Judge Not
Posted on August 31, 2014

Some time ago Page and I went to see the play “Big Fish.” It was magnificent, a celebration of music, dance, love, and life. It took me a while to get into the celebrative mode, however, because of the man who was seated in front of me. I nicknamed him “The Human Metronome.” He shifted constantly. He was tall and broad-shouldered. The seats were not designed for folks with longer legs, I suppose (folks like him... or like myself). And so, he had difficulty finding a comfortable spot. Each time he shifted, he would block my view. So, I would shift in my seat in order to see around him. That would last a minute (usually less), and then he would shift again, once more blocking my view. So, I, too, would have to shift to see the stage. It was constant, his moving left-to-right-to-left-to-right, like a metronome.

Through Our Dark Emotions
Posted on August 24, 2014

The late Maurice Boyd once said: “There are plenty of places in life that if we don’t pass through them, we perish in them.” That is an insight worth considering.

The Treasures Of Darkness
Posted on August 17, 2014

Throughout the Bible are verses tucked away in larger pericopes which we frequently pass by without noticing. One such is in Isaiah, the forty-fifth chapter, verse three. It says: “I will give you the treasure of darkness, riches stored in secret places, so that you may know that I am the Lord, the God of Israel, Who summons you by name.”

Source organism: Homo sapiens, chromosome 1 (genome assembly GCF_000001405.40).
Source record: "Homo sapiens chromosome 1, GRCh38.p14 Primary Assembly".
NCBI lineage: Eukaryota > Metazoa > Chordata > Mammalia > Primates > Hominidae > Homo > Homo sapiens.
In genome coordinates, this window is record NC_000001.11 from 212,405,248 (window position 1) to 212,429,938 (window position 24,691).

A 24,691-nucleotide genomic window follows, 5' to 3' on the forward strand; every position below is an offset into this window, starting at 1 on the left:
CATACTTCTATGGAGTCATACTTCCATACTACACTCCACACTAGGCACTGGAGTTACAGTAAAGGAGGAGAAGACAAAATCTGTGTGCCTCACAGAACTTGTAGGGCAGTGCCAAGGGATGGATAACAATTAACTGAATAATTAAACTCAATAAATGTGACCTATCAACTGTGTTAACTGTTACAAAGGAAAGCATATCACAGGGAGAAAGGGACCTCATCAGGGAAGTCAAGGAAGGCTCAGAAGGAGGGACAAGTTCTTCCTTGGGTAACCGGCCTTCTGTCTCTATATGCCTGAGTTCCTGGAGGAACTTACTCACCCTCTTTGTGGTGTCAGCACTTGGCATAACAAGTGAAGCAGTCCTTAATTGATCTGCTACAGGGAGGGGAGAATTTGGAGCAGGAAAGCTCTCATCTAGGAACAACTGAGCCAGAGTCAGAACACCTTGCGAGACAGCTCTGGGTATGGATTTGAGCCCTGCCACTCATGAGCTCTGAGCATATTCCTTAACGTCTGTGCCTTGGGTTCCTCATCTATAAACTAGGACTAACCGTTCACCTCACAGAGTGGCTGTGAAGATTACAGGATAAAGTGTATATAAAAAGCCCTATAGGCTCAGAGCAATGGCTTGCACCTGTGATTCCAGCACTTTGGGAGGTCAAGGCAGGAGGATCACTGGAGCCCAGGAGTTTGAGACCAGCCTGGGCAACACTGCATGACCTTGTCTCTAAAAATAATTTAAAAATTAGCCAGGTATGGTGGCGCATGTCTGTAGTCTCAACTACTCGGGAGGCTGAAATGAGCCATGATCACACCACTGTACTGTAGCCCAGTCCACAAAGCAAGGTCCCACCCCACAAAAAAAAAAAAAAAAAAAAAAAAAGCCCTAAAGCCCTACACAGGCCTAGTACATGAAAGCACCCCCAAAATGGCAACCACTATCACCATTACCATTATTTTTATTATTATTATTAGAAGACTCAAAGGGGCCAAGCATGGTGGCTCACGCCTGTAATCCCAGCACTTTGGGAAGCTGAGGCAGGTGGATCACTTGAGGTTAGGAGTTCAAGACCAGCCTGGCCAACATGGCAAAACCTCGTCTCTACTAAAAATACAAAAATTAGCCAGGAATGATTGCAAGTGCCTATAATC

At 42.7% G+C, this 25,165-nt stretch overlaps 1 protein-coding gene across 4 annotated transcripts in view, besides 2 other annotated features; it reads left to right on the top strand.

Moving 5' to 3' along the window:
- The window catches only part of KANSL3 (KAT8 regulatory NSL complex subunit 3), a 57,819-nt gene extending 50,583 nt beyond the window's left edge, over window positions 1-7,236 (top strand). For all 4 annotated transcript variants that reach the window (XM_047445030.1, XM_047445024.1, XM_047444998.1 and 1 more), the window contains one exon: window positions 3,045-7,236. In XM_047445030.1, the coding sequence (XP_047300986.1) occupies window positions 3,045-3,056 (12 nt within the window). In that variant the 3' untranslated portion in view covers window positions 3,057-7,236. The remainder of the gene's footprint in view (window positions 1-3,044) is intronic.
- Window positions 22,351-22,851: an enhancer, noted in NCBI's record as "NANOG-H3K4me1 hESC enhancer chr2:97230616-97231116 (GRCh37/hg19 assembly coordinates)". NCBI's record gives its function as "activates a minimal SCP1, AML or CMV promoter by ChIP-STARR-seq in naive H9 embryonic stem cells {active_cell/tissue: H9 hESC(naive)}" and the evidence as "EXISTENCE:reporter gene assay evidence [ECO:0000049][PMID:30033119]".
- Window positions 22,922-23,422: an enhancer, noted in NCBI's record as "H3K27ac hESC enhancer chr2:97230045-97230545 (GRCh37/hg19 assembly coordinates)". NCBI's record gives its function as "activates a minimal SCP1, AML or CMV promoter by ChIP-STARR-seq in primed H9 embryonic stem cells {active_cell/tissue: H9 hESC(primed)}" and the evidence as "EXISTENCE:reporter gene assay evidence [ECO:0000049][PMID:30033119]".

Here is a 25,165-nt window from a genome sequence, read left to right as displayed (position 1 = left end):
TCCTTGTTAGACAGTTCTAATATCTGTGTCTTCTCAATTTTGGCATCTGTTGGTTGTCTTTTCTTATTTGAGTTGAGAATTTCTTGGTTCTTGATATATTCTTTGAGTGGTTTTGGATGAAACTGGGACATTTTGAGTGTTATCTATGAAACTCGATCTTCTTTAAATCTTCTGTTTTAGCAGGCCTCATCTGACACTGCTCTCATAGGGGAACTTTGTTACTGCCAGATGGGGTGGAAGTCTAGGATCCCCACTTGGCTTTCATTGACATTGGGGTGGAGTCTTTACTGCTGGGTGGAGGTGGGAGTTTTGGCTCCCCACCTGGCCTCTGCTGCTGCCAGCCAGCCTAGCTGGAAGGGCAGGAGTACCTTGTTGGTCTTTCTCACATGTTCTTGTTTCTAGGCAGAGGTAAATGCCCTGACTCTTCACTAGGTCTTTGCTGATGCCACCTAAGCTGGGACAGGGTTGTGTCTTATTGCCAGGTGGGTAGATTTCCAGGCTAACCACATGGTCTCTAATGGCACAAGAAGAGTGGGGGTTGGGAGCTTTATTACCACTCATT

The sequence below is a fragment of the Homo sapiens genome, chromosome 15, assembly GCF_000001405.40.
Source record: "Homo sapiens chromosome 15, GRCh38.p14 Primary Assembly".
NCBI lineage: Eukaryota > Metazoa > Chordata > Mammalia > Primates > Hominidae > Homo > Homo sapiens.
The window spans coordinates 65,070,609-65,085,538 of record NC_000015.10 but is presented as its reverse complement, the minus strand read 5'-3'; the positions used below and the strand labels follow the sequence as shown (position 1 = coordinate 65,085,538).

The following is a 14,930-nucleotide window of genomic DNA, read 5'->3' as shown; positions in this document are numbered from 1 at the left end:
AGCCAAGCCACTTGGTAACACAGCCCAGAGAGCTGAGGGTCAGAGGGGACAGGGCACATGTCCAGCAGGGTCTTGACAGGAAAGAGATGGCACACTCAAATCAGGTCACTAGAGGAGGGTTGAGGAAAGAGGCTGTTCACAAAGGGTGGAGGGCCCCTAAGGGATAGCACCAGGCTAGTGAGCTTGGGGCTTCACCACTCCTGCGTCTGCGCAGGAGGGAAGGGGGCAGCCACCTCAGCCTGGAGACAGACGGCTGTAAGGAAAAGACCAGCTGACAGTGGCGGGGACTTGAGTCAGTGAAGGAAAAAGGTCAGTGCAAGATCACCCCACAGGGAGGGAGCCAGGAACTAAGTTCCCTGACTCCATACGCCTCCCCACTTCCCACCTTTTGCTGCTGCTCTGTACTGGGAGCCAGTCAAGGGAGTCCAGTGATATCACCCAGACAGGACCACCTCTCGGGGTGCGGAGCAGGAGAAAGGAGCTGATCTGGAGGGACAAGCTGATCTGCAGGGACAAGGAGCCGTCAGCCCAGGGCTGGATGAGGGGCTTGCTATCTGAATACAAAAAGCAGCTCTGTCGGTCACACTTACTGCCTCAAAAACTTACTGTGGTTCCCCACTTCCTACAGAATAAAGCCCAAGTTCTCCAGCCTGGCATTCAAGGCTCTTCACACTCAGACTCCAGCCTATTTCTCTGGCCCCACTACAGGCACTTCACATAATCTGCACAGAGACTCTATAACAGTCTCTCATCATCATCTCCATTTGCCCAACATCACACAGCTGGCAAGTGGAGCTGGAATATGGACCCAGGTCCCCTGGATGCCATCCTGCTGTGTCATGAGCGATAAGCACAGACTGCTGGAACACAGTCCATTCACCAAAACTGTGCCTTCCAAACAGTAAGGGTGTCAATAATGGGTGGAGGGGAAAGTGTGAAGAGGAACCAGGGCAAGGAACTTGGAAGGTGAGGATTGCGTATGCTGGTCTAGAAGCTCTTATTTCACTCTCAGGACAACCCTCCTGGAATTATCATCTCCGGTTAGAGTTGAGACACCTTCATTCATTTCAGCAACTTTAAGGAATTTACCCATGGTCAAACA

Israel-Palestine
Posted on August 10, 2014

In so many of the world’s hot spots, there are clear villains and victims. Think Syria. Think Iraq. Think Russia/Ukraine. Think North Korea. Turn on the news, and such stories are without limit. However, when we read of the ongoing conflict between Israel and Palestine, whatever one’s political leaning, the issue is a bit more cloudy.

Aging
Posted on August 3, 2014

I spent last weekend at Topsail Island with Adam and Zachary. My sons are thirty-one and twenty-six years old. I’m, well, uh... considerably past that. Anyway, on Sunday afternoon we drove to a place a few miles for our cottage and rented jet skis. It was a blast. There were seven of us who had the 3:00-4:00 hour reserved. Two were my sons (as noted, ages 31 and 26), two were Marines from nearby Camp Lejeune (both appeared to be in their early twenties), two were the girlfriends of those Marines (about the same ages as their boyfriends), and then there was me. I was the senior member of the group. I was “the old guy.” I was the one that a lifeguard led out into the water, slowly driving alongside my jet ski, telling me not to be alarmed because he would be watching out for me, and saying I was doing really well when I got the speed up to 25 mph. Yep, I was his geriatric project.